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CODE 65283
  • 12 cfu during the 1st year of 9265 LINGUE E LETTERATURE MODERNE PER I SERVIZI CULTURALI(LM-38) - GENOVA
  • 6 cfu during the 1st year of 9265 LINGUE E LETTERATURE MODERNE PER I SERVIZI CULTURALI(LM-38) - GENOVA
  • 12 cfu during the 1st year of 9265 LINGUE E LETTERATURE MODERNE PER I SERVIZI CULTURALI(LM-37) - GENOVA
  • 6 cfu during the 1st year of 9265 LINGUE E LETTERATURE MODERNE PER I SERVIZI CULTURALI(LM-37) - GENOVA
  • MODULES This unit is composed by:


    This 6-credit 36-hour course is aimed at the Master's students of the LM37/38 program and available to others as an elective. It corresponds to three different code numbers:

    • 65283 (1st year, 6 credits) -- this is also the number I tend to use for programs online, Aulaweb, etc.

    • 65284 (2nd year, 6 credits)

    • 65285 (1st and 2nd year, 12 credits). Students with 12 credits of Russian literature in their study plan will need to combine this exam (2021/2022) with next year's exam (if you're in your first year) or last year's exam (if you're in your 2nd year) for a single grade.



    LEARNING OUTCOMES (permanent text) -- These courses examine moments and problems of Russian literary and cultural tradition from its beginnings until today in the literary and cultural context of Europe. Coursework includes the reading and translation of selections from Russian writers of significance and from relevant critical texts.


    This course will provide students (1) familiarity with the basic tools of literary analysis; (2) a thorough knowledge of several works by Lev Tolstoy with their themes and problems; (3) an introduction to problems linked to the formation of a writer; (4) familiarity with the technique of ostranenie (defamiliarization).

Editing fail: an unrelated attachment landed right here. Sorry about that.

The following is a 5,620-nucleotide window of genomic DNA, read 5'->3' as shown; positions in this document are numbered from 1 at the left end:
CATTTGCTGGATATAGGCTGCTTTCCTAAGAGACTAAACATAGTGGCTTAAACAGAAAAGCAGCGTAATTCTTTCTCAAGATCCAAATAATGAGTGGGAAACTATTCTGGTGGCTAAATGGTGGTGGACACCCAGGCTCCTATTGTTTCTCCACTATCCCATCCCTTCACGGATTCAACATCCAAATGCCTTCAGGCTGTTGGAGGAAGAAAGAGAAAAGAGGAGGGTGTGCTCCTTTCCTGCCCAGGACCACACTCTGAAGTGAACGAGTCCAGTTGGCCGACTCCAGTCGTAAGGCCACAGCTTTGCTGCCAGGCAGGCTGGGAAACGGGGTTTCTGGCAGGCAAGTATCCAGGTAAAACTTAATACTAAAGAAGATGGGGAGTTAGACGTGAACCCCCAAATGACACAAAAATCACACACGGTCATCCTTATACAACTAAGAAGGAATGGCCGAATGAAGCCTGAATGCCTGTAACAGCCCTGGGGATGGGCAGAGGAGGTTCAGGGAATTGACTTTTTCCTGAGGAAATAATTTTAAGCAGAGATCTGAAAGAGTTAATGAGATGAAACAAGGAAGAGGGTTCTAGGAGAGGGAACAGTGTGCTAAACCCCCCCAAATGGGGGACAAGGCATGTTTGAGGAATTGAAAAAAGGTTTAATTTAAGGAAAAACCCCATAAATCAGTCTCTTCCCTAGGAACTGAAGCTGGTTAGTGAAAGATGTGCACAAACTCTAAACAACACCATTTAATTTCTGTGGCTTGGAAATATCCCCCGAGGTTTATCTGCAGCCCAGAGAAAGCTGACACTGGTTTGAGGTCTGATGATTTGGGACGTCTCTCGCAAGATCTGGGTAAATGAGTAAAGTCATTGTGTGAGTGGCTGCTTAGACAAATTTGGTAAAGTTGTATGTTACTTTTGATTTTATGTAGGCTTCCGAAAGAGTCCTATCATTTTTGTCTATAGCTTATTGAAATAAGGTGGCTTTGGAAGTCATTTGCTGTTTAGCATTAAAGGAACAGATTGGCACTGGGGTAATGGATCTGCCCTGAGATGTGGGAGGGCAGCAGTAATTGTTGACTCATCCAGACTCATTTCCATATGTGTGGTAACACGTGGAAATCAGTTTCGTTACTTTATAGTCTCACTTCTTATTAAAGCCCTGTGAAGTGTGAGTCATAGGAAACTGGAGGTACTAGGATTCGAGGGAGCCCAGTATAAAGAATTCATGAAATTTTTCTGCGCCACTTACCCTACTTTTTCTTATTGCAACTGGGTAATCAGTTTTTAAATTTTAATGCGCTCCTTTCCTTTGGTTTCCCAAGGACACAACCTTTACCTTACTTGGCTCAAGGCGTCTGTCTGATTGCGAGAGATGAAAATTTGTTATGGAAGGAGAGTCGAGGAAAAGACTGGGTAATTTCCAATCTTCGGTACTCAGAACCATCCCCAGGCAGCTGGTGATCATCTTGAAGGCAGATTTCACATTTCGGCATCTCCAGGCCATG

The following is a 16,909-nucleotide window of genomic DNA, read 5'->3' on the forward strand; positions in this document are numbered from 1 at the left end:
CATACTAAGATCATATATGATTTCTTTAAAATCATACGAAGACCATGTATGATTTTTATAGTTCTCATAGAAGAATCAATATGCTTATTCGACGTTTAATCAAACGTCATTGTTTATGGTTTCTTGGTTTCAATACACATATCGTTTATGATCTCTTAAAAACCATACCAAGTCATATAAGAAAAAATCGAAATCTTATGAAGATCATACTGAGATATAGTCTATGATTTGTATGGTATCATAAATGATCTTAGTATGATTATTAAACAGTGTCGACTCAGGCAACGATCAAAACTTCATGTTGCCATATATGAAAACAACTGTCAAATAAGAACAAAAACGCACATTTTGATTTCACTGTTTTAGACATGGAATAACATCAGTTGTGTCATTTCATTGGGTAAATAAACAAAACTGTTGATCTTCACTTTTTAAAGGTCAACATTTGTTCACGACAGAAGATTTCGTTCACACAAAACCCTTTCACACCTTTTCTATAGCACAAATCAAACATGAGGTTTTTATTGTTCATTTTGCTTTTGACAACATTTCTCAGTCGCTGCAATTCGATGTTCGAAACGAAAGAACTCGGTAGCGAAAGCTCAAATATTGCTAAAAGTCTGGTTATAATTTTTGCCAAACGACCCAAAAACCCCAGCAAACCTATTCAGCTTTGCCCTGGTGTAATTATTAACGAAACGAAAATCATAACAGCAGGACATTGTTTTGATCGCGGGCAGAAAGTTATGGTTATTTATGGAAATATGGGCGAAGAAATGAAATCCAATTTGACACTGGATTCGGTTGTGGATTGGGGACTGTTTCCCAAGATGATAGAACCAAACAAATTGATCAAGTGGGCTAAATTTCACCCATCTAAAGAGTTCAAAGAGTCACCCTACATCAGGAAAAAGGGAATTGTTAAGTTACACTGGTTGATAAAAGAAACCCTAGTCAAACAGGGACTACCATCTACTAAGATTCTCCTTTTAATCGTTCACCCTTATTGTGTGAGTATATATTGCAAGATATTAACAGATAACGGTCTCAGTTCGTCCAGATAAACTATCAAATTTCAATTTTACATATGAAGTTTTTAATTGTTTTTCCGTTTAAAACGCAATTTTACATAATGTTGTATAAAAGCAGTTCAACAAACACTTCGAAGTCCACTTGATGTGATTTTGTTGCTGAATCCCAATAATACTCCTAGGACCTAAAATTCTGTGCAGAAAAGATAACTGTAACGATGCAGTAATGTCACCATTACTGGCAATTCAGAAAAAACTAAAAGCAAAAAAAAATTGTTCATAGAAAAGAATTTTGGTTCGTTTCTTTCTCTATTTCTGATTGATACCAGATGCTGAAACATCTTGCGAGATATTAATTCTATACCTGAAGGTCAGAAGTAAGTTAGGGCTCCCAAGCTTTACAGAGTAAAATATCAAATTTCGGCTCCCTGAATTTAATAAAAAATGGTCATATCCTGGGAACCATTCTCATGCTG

Some familiarity with the Russian language.


    The course content will be delivered via classroom lectures with the support of Aulaweb.


    We will examine in detail some of Lev Tolstoj's stories and short novels in the context of his life, his thought and his century: his technique of auto-analysis, his use of the Crimea and Caucasus (familiar to him from his personal experiences) as literary backdrops, his interest in the figure of the Other; the Tolstoyan approach to moral and existential problems, together with its contradictions.

    The second semester, for students taking 9 credits, will be dedicated to the novel Anna Karenina.


    The necessary texts will be available in the copy shop (NonSoloCopie halfway up via Balbi) and/or in various libraries, bookstores and online. NB. Insofar as these are classic texts, they are available in multiple editions, both in Russian and in translation and you are free to choose what you prefer. Obviously, students who can read Russian are encouraged to do so; others are encouraged to compare passages from their translations with the Russian source text.

    BIBLIOGRAPHY - for alterations in the program, see AULAWEB!!! 

    Tolstoj, selection from "The Diaries" (gli anni 1847-1851) – NonSoloCopie

    Viktor Šklovskij, “Art as Device” – NonSoloCopie, pp. 16-23 (in Italian).

    Tolstoj, Childhood” (1852) 

    Tolstoj, "The Raid” (1853) – NonSoloCopie, circa 30 pp.

    Tolstoj, “The Sevastopol Stories” (1855-56)

    Tolstoj, “The Cossacks” (1863)

    Tolstoj, “The Death of Ivan Ilič” (1886)

    Tolstoj, “Father Sergius” (1898)

    Tolstoj, "The Devil” (1889, 1909) 

    Further reading – on Tolstoj's era in generale: